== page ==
Just as it is not the business of Columbia University to declare some views “right” and other views “wrong,” it is not the business of the United States Senate to enact resolutions condemning the constitutionally protected expression of private citizens. To be sure, many of us sometimes find the constitutionally protected expression of others offensive. Some of us may despise speech that espouses racial inferiority; some of us may find odious speech calling abortion murder; some of us may dislike the views of presidential candidates on the issue of gay marriage; and some of us may be offended by claims that torture is sometimes moral. In this nation, we are all free as individuals to “condemn” the views with which we disagree, and individual senators, acting in their individual capacities, are similarly free to declare their distaste for certain expression.
But it is not a legitimate role for the Senate of the United States to pass formal resolutions condemning the expression of constitutionally protected views. Do the supporters of this resolution honestly believe that it would be appropriate for the Senate officially to condemn those who question the integrity of Vice President Cheney, or the wisdom of Justice Scalia, or the candor of President Bush? Do they honestly believe that it would be appropriate for the Senate officially to condemn those who support campaign finance reform or greater gun regulation or an invasion of Iran?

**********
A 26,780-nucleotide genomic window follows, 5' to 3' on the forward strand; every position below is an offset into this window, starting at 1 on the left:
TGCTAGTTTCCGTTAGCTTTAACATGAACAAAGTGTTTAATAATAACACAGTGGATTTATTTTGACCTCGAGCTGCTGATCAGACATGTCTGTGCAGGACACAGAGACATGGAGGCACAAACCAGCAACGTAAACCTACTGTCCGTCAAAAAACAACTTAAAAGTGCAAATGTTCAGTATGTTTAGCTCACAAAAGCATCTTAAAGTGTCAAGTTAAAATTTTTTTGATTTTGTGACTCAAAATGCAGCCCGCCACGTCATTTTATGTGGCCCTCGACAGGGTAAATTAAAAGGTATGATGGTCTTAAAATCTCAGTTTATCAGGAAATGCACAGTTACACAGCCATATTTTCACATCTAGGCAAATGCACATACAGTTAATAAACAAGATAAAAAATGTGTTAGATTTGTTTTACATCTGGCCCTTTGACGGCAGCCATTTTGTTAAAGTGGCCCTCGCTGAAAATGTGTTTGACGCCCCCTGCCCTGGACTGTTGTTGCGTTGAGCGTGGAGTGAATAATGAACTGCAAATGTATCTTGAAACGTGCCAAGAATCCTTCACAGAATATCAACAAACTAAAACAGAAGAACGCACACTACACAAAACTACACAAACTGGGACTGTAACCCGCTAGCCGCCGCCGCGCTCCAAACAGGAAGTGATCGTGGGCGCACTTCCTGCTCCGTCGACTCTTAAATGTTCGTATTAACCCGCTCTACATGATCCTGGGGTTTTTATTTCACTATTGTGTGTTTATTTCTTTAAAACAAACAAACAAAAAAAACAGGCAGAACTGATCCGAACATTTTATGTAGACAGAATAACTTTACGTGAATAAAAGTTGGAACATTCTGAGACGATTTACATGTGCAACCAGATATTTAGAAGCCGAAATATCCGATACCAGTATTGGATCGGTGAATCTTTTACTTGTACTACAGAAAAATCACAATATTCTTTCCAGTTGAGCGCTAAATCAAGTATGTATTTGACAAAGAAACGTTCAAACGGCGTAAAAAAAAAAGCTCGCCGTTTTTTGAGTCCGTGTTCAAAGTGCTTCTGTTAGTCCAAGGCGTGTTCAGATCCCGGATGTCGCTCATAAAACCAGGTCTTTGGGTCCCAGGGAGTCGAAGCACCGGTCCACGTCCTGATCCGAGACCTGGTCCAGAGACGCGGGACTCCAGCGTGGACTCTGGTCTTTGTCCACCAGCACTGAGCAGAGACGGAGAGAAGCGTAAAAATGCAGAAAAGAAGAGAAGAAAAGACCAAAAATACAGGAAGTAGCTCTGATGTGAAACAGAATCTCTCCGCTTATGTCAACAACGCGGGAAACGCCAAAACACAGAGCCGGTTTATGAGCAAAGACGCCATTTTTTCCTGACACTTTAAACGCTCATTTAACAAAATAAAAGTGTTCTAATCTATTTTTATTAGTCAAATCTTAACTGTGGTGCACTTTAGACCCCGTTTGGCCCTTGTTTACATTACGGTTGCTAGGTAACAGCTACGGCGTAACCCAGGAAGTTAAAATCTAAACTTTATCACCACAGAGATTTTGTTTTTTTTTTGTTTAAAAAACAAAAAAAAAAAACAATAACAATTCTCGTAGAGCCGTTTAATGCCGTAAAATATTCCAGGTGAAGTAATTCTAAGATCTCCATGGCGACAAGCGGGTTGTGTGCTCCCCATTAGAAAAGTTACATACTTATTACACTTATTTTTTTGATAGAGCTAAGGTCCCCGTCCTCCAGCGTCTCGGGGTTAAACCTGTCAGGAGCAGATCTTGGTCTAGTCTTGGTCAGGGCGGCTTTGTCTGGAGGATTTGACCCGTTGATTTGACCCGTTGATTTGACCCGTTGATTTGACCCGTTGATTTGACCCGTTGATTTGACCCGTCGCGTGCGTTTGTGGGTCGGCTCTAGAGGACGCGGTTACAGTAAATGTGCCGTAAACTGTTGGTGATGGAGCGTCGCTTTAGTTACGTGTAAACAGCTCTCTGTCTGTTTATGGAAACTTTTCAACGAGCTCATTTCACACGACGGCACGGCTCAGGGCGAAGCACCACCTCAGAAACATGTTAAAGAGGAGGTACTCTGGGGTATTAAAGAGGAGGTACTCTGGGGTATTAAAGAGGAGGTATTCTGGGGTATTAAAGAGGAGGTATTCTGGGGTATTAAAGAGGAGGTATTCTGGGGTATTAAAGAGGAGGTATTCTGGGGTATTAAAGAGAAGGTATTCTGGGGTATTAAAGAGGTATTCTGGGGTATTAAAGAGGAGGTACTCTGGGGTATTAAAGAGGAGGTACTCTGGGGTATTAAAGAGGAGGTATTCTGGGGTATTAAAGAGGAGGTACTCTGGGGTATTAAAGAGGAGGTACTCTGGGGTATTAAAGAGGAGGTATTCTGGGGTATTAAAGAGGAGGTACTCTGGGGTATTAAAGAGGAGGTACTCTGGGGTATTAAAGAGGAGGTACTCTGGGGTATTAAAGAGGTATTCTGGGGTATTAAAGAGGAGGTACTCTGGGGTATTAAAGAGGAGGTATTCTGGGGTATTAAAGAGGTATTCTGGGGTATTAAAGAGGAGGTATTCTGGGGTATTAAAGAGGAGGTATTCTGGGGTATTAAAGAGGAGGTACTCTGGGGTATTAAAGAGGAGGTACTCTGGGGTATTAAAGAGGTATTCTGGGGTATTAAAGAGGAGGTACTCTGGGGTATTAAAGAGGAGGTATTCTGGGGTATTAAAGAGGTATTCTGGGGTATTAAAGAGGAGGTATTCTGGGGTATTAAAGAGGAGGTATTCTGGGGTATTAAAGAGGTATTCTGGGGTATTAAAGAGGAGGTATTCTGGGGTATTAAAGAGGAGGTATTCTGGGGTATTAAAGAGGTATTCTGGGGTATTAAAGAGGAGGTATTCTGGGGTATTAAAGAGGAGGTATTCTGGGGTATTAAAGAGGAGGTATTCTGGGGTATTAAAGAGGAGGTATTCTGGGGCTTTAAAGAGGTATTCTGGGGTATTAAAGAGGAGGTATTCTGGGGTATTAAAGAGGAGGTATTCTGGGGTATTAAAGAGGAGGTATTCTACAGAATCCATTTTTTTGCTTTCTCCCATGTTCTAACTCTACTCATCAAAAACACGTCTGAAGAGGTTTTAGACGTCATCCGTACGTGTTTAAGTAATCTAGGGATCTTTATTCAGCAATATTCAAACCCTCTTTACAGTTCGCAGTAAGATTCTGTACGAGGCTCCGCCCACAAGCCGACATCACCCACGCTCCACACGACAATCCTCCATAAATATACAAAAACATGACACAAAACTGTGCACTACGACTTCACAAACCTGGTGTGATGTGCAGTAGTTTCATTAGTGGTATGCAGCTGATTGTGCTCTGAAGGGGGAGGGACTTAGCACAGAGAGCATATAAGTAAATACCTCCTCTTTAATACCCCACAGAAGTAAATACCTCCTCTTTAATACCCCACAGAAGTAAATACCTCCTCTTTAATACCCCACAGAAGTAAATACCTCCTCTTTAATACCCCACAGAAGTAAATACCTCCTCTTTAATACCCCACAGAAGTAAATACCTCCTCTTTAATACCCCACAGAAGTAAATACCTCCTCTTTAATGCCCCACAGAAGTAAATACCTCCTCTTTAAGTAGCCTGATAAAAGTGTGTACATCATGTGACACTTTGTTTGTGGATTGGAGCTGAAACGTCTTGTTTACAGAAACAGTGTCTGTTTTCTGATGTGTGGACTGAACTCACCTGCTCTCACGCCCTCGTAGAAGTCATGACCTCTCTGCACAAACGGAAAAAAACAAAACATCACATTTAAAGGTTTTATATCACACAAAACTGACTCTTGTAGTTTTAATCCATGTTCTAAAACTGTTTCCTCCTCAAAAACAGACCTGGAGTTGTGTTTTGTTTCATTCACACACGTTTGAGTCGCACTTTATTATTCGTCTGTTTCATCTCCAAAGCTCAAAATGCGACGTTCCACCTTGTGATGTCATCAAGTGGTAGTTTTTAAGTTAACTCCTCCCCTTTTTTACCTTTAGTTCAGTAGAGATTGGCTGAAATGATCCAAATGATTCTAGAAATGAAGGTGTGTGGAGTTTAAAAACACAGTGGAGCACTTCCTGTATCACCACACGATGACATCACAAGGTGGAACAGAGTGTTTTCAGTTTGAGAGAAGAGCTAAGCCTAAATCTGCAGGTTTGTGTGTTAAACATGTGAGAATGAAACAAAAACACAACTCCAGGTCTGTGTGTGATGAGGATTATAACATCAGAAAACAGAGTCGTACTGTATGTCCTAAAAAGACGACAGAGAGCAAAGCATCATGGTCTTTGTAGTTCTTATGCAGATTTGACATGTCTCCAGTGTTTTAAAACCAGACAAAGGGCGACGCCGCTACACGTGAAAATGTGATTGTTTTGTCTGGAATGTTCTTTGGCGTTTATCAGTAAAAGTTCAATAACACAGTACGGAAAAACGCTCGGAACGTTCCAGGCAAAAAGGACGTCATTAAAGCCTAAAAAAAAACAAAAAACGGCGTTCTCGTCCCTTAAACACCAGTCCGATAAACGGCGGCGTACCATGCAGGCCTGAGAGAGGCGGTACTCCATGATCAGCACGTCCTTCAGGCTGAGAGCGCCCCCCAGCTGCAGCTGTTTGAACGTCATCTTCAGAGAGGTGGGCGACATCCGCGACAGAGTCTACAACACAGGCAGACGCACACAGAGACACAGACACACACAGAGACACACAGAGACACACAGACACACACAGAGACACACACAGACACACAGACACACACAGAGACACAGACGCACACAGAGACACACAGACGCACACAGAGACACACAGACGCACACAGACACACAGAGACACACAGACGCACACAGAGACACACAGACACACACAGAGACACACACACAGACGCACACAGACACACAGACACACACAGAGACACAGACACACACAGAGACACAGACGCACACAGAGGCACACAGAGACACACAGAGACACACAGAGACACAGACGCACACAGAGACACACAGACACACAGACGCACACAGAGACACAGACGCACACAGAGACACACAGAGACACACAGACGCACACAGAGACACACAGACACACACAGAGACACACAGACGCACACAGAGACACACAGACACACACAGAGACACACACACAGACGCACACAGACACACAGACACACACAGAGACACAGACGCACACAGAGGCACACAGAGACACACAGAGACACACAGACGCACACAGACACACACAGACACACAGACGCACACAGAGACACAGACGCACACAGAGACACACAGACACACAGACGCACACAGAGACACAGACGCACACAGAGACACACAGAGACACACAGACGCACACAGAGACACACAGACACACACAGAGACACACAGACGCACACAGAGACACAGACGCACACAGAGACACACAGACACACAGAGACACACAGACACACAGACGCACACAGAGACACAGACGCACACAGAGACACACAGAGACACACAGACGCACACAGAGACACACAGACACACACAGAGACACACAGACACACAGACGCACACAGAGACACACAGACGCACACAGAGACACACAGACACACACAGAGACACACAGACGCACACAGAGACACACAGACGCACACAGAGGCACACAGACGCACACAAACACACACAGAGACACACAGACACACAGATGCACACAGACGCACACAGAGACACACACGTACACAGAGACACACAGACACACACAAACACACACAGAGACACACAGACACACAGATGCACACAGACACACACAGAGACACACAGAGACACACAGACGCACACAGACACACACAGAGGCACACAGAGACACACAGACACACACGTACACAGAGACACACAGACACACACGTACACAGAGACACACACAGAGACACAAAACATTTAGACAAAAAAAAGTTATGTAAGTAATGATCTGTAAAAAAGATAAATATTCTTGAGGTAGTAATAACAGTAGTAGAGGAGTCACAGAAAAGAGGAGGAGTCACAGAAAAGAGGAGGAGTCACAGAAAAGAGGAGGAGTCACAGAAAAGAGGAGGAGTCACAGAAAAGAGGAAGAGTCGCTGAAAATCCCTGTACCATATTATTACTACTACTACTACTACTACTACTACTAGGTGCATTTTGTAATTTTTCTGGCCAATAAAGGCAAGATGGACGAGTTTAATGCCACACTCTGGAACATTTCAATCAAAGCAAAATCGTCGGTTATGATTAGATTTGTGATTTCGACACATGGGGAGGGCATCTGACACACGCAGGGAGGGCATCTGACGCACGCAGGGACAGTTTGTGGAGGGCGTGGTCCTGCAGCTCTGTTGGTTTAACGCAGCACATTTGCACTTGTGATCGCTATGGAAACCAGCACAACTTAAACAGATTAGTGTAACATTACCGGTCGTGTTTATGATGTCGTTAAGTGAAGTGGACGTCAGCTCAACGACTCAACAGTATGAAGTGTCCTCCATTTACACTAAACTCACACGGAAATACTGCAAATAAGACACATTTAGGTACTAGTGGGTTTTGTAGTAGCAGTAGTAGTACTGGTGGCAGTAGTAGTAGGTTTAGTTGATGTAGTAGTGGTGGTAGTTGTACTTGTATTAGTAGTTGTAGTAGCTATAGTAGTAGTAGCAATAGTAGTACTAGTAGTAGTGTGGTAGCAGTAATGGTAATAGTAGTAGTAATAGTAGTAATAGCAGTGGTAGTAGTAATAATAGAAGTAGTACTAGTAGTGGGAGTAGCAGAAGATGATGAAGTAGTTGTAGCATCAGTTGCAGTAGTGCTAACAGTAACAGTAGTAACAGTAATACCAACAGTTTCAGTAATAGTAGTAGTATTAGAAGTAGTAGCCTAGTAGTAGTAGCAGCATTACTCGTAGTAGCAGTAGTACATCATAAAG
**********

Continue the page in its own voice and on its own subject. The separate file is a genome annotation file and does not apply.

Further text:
Such expression, like MoveOn.org’s attack on General Petraeus, is not only protected by the First Amendment, but is essential to the functioning of a self-governing society. For the very same reasons that Columbia University should not declare particular ideas, perspectives, or positions “out of bounds,” so too the United States Senate should foster “uninhibited, robust, and wide-open” public debate and not attempt to intimidate citizens by irresponsible public declarations of official condemnation. Such a tactic smacks of the excesses of the McCarthy Era.
Justice Louis Brandeis cautioned us exactly eighty years ago that “the freedom to think as you will and to speak as you think are means indispensable to the discovery and spread of political truth,” that “it is hazardous” in a self-governing society for the government “to discourage thought” and free expression, and that “the fitting remedy for evil counsels is good ones.” Individual senators would have been perfectly within their rights to condemn the MoveOn.org ad, just as Mr. Bollinger would have been perfectly within his rights as an individual citizen or faculty member to condemn Mr. Ahmadinejad’s policies. But neither President Bollinger nor the members of the Senate acted wisely or properly in conscripting the official voices of Columbia University and the United States Senate to declare a “politically correct” position for their university or their nation.